Search - In the Nursery :: Anatomy of a Poet

Anatomy of a Poet
In the Nursery
Anatomy of a Poet
Genres: Dance & Electronic, Alternative Rock, Pop, Rock
  •  Track Listings (14) - Disc #1


Larger Image
Listen to Samples

CD Details

All Artists: In the Nursery
Title: Anatomy of a Poet
Members Wishing: 4
Total Copies: 0
Label: Itn Corporation
Original Release Date: 2/17/1998
Re-Release Date: 6/1/2007
Genres: Dance & Electronic, Alternative Rock, Pop, Rock
Styles: Electronica, Goth & Industrial, Dance Pop, Progressive, Progressive Rock
Number of Discs: 1
SwapaCD Credits: 1
UPCs: 718757011223, 884463078680

CD Reviews

You will never listen to music the same way again.
(5 out of 5 stars)

"Known primarily for their dramatic neoclassical sound (think snare drum, tympani, and synthetic strings), In the Nursery here try something a little different--and succeed beyond all expectations. They tone down the bombast a bit, and the result is a heavenly journey into trip-hop land, with such literary giants as Oscar Wilde, W.B. Yeats, and Ernest Dowson along for the ride. Contemporary British author Colin Wilson supplies the narration, lending his rich voice (think Richard Burton in "Camelot") to Wilde's "The Harlot's House" and Dowson's "Cynara," among others. Yes, the trademark sweeping cellos, plaintive oboes, ethereal female vocals, and crisp snare drum are all here, but "Anatomy of a Poet" unveils a more mature ITN sound--something a bit more flowing, seamless, and, well, astonishingly beautiful. Wilson's voice and the poems he reads are a natural fit for ITN's soundtrack-like sound, and you wonder why it took them this long to find him. "Anatomy of a Poet" may be pop music, in a broad sense, but I'll take 30 seconds of this disc over the entire recorded output of any rock band."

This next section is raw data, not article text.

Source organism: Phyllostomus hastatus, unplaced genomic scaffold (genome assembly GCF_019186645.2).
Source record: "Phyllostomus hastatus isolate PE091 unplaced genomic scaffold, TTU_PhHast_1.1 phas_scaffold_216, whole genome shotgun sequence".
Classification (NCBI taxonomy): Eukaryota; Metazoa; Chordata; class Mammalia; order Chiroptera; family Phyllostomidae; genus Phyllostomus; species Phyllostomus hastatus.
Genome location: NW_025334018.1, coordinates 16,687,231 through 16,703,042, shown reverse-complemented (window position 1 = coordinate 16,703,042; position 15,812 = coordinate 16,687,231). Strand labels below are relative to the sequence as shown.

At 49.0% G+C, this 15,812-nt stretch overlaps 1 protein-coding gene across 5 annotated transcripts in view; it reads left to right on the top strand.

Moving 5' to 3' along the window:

Puts the whole goth/industrial genre to shame
Erik F | 01/21/2001
(4 out of 5 stars)

"I first heard this when I was running a record store back in 1993. Someone threw it in the in-store system, and my first thought was, "oh yeah, In the Nursery, I remember them. Boring goth. I've had my coffee. Might as well." By the time "Byzantium" came on, I was floored. In anyone else's hands, this album would have fallen embarassingly flat, but these guys had the guts to do a spoken-word musical version of Yeats' poem, and not only does it WORK, it's beautiful. This is one of those few pop albums that truly lives up to its ambitions. The "dance" numbers on here fit in perfectly with the ominous readings, and the whole thing fits together as a perfect whole. This may be one of the best records I heard in the '90s, and I've heard alot. This album originally went out of print for awhile. What's on (...) is a reissue. This one has been remastered with even better sound than the original. The last three tracks are "bonus tracks" that they tacked on for the reissue, I guess. They're pretty mediocre compared with the rest of the album. Still, I'm just glad this is back in print. BTW, "Seventh Seal" is a narration of the Bergmar film, done up in what can only be described as industrial Morricone. That's a compliment:)"